Peter Mutharika, the Democratic Progressive Party (DPP) presidential candidate in the May 20 2014 Tripartite Elections, on Thursday succumbed to pressure and surrendered his green card to the United States of America (USA) Embassy in Lilongwe.
Mutharika, who has also resigned as a member of Parliament (MP) for Thyolo East Constituency, says he has surrendered his green card—a permit that allows one to work and reside in the USA—to put the matter to rest.
Mutharika’s presidential candidacy was under scrutiny over his possession of a green card whose status many commentators equated to owing allegiance to the US.
He said: “Although all legal experts I have consulted have advised me that I owe no allegiance to the government of the United States of America and that the green card is not a legal impediment to my candidature, I have decided to abandon and surrender the card voluntarily.”
In a letter dated February 4 this year, Mutharika’s lawyer, Samuel Tembenu wrote to the USA Embassy requesting confirmation on the status of a green card.
Reads Tembenu’s letter in part: “Our client is a holder of a green card. He is also intending to stand as a presidential candidate in the forthcoming general elections. If you have followed the recent debate in the print and electronic media, there has been a divergence of opinion whether he owes allegiance to the USA by reason of being a holder of a green card, it has been suggested by others that holding a green card bars his candidature.”
In response a day later, the Embassy wrote: “The United States Citizenship and Immigration Service [USCIS] administers US immigration matters. A green card [Form I-551, Permanent Resident Card] is issued to permanent residents as proof that they are authorised to live and work in the United States.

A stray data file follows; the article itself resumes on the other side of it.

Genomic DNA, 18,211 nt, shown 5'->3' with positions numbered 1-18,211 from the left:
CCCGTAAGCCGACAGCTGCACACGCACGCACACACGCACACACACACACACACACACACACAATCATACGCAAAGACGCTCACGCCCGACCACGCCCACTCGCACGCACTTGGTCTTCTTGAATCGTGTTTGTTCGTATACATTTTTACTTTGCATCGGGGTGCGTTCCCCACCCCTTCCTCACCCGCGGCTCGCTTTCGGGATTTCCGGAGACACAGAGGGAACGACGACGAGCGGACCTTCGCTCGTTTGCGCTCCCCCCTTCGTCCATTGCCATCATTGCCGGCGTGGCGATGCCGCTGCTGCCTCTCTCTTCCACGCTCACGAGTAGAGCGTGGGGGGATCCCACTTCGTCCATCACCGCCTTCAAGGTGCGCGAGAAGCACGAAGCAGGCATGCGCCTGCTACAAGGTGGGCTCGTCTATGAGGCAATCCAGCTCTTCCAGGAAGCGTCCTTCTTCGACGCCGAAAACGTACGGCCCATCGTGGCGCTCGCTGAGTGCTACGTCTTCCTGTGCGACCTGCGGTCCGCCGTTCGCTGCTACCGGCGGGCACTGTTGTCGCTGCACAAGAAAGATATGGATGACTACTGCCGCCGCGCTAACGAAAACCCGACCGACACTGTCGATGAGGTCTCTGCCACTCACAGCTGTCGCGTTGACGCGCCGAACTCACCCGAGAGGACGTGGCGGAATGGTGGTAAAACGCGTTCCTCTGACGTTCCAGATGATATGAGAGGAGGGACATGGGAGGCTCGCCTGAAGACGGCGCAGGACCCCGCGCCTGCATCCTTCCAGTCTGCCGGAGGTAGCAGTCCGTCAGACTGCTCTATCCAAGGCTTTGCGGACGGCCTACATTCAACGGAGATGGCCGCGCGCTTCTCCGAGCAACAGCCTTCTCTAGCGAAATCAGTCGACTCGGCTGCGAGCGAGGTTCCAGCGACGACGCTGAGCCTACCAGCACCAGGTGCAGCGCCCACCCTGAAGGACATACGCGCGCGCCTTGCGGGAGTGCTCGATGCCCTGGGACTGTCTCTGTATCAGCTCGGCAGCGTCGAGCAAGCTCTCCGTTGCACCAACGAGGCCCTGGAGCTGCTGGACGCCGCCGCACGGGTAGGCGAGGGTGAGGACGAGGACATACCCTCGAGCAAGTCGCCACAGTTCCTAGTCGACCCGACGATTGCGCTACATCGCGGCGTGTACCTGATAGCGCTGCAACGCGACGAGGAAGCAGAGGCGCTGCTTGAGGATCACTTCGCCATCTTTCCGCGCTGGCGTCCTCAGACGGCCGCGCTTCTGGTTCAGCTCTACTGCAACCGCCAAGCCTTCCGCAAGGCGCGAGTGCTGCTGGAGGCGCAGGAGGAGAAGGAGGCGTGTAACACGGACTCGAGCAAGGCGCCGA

“The issuance of a green card does not convey US citizenship or imply the allegiance of the bearer to the United States.”
Political analyst Blessings Chinsinga has described Mutharika’s move as strategic. He said, the move will not only put the green card issue to rest but also give him time to concentrate on his political campaign.
“It is a well placed move, this issue [green card] was becoming common and it would have detracted his attention from the campaign and what he has done was to kill everything,” he said.
Briefing journalists later, Mutharika said Malawians should demand explanation on how the Capital Hill cashgate came into being.
He said: “As a nation, we must deal with the existing hunger situation, breakdown of security which has left us living in constant fear every day and not knowing what will happen to us next day, the coming May 20 elections are crucial because this country faces unprecedented challenges.
“The people must therefore be allowed to choose the leaders they want in a democratic and transparent manner. Unjustified use of the legal system to bar some people from standing as candidates because the government is desperate to retain power beyond May 20 should be rejected by all Malawians,” he said.